The collection is valuable
- The Brain Collection holds unique material of significant scientific value.
- Using modern stereological methods, it is possible to determine size and cell number of selected brain regions. Such quantitative analyzes are necessary to bridge the gap between clinical studies (e.g. using non-invasive brain imaging) and experimental studies on animals and tissue cultures.
- It is possible to study certain types of mutations in the tissue. This is relevant for both disease understanding and family diagnostics and councelling.
- Danish as well as international contacts have shown an interest in the collection. Through collaboration we hope to maximise the scientific utilisation of the collection.
The Brain collection is unique due to its
- size: 9479 brains
- continuity over time: The brains were collected from 1945 to 1982
- diagnostic variety: The brains were collected from people diagnosed with a variety of brain diseases, most frequently dementia, schizophrenia, mania and/or depression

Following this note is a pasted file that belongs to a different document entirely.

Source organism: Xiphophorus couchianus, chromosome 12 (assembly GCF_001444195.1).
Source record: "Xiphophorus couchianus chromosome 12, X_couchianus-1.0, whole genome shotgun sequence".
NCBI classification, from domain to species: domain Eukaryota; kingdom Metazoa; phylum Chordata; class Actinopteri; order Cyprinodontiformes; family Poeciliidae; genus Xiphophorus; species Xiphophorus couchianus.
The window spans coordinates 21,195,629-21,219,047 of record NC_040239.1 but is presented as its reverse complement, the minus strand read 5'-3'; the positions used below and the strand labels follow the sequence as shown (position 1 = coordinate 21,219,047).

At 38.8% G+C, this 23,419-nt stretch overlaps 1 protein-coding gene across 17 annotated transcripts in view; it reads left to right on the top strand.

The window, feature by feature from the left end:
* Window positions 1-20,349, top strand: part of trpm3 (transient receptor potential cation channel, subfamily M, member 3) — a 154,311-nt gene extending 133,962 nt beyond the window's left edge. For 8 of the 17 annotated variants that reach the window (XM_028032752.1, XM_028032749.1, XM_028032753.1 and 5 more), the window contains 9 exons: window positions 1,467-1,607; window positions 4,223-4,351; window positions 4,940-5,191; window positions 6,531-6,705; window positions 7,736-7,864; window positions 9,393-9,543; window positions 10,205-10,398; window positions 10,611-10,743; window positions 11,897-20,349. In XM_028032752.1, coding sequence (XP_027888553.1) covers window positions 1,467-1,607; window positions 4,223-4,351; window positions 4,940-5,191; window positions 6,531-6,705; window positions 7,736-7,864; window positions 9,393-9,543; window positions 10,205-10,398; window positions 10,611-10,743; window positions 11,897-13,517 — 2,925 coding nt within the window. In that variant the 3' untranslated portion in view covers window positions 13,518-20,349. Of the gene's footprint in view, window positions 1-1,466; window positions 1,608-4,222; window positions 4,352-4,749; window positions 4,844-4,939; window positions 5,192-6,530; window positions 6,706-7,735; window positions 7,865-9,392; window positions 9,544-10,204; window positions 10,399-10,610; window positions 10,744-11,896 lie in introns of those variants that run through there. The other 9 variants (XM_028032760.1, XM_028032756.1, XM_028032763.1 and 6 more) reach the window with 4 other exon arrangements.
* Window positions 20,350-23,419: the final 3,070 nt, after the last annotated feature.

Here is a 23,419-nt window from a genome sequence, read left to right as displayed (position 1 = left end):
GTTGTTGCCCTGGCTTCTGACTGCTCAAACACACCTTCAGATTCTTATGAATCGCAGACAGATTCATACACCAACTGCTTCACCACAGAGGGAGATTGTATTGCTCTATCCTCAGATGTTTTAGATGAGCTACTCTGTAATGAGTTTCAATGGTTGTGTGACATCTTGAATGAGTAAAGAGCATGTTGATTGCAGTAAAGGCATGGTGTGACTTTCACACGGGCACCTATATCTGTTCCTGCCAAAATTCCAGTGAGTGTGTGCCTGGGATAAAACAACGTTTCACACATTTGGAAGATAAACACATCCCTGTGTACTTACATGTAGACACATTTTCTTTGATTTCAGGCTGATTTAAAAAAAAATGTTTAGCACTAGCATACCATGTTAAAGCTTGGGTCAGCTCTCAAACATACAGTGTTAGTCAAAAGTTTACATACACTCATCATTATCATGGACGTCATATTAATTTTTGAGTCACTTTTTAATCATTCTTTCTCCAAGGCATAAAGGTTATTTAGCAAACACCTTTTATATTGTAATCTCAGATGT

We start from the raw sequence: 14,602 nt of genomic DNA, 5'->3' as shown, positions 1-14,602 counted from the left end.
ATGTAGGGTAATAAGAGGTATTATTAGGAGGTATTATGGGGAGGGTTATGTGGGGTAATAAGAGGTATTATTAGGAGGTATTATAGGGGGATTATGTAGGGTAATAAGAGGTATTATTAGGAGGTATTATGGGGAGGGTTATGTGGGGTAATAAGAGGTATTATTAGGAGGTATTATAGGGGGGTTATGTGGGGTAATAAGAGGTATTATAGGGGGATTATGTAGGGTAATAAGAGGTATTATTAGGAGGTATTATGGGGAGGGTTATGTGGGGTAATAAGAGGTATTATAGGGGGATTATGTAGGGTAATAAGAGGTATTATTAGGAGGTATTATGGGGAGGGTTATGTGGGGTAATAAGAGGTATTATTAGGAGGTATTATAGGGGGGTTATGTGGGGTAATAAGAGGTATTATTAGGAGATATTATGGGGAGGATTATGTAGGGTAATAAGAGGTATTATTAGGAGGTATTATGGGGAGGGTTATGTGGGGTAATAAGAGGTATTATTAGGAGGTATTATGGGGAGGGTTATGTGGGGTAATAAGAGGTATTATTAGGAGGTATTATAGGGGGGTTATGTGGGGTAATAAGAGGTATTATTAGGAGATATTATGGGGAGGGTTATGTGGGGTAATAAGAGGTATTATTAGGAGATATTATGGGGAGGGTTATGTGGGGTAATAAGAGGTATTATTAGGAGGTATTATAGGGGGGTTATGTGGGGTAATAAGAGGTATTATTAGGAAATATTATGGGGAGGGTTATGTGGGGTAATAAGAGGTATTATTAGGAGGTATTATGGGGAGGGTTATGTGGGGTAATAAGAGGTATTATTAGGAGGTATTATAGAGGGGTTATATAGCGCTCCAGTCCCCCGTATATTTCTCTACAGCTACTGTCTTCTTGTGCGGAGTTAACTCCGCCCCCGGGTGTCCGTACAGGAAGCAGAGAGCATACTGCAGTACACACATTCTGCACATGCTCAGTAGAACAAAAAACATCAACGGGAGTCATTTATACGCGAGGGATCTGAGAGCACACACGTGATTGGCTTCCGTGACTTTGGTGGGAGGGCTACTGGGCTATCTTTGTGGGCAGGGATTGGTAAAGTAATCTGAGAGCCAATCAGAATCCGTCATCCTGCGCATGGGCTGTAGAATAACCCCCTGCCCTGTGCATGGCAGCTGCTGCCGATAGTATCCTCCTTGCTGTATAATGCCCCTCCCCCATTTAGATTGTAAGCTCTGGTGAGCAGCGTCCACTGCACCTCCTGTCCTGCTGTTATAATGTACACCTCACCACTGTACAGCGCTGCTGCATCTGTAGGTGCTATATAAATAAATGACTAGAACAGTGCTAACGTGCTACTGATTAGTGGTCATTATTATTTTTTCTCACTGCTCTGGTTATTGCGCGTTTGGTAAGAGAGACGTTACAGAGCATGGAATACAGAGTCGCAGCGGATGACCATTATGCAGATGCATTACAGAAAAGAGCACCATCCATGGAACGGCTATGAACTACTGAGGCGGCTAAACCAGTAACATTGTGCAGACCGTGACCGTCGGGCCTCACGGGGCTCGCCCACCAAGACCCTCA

All 9479 examined brains were serially numbered and recorded in protocol books (1).The collection has carbon copies (2) of the detailed neuropathological responses sent from the Institute of Brain Pathology.
It will probably be possible to obtain approx. half of the original hospital patient records (3) from various archives.
Well-preserved - routine histological staining
Routine histological staining is unproblematic despite many years of storage in fixative at room temperature. These images show tissue processed in 2005 after 25 years (1) and 53 years (2 and 3), respectively, in formalin.
Well-preserved - specific diagnostic staining
Specific diagnostic stains are possible in sections from the paraffin blocks.
From left: Bielschowsky stain, immunohistochemical stains for Amyloid β, and Tau protein.